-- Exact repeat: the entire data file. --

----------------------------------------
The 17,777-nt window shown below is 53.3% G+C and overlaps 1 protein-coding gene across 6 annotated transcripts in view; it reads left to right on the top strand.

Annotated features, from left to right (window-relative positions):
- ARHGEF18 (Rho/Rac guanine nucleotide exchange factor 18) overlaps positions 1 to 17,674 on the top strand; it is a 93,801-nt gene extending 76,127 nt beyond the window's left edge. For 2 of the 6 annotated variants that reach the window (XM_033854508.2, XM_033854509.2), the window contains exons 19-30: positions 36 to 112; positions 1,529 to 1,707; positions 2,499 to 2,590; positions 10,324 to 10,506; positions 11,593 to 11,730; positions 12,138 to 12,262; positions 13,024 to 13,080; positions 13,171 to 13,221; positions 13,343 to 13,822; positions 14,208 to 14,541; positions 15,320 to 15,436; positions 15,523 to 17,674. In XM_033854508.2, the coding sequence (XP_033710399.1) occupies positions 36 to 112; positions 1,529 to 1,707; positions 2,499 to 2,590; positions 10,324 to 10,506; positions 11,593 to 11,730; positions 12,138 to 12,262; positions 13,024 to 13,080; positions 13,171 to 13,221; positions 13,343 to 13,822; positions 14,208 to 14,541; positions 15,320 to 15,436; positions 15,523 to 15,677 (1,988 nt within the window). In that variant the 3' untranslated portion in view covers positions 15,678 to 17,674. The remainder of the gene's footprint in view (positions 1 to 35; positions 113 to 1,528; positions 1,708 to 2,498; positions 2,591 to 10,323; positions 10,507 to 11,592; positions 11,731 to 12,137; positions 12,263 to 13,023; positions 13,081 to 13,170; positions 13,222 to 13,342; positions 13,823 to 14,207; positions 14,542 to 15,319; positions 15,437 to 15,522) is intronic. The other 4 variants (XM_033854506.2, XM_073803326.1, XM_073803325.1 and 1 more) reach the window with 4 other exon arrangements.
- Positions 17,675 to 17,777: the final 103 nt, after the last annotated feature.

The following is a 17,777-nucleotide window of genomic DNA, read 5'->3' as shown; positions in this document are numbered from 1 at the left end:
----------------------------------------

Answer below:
The 17,777-nt window shown below is 53.3% G+C and overlaps 1 protein-coding gene across 6 annotated transcripts in view; it reads left to right on the top strand.

Annotated features, from left to right (window-relative positions):
- ARHGEF18 (Rho/Rac guanine nucleotide exchange factor 18) overlaps positions 1 to 17,674 on the top strand; it is a 93,801-nt gene extending 76,127 nt beyond the window's left edge. For 2 of the 6 annotated variants that reach the window (XM_033854508.2, XM_033854509.2), the window contains exons 19-30: positions 36 to 112; positions 1,529 to 1,707; positions 2,499 to 2,590; positions 10,324 to 10,506; positions 11,593 to 11,730; positions 12,138 to 12,262; positions 13,024 to 13,080; positions 13,171 to 13,221; positions 13,343 to 13,822; positions 14,208 to 14,541; positions 15,320 to 15,436; positions 15,523 to 17,674. In XM_033854508.2, the coding sequence (XP_033710399.1) occupies positions 36 to 112; positions 1,529 to 1,707; positions 2,499 to 2,590; positions 10,324 to 10,506; positions 11,593 to 11,730; positions 12,138 to 12,262; positions 13,024 to 13,080; positions 13,171 to 13,221; positions 13,343 to 13,822; positions 14,208 to 14,541; positions 15,320 to 15,436; positions 15,523 to 15,677 (1,988 nt within the window). In that variant the 3' untranslated portion in view covers positions 15,678 to 17,674. The remainder of the gene's footprint in view (positions 1 to 35; positions 113 to 1,528; positions 1,708 to 2,498; positions 2,591 to 10,323; positions 10,507 to 11,592; positions 11,731 to 12,137; positions 12,263 to 13,023; positions 13,081 to 13,170; positions 13,222 to 13,342; positions 13,823 to 14,207; positions 14,542 to 15,319; positions 15,437 to 15,522) is intronic. The other 4 variants (XM_033854506.2, XM_073803326.1, XM_073803325.1 and 1 more) reach the window with 4 other exon arrangements.
- Positions 17,675 to 17,777: the final 103 nt, after the last annotated feature.

The following is a 17,777-nucleotide window of genomic DNA, read 5'->3' as shown; positions in this document are numbered from 1 at the left end: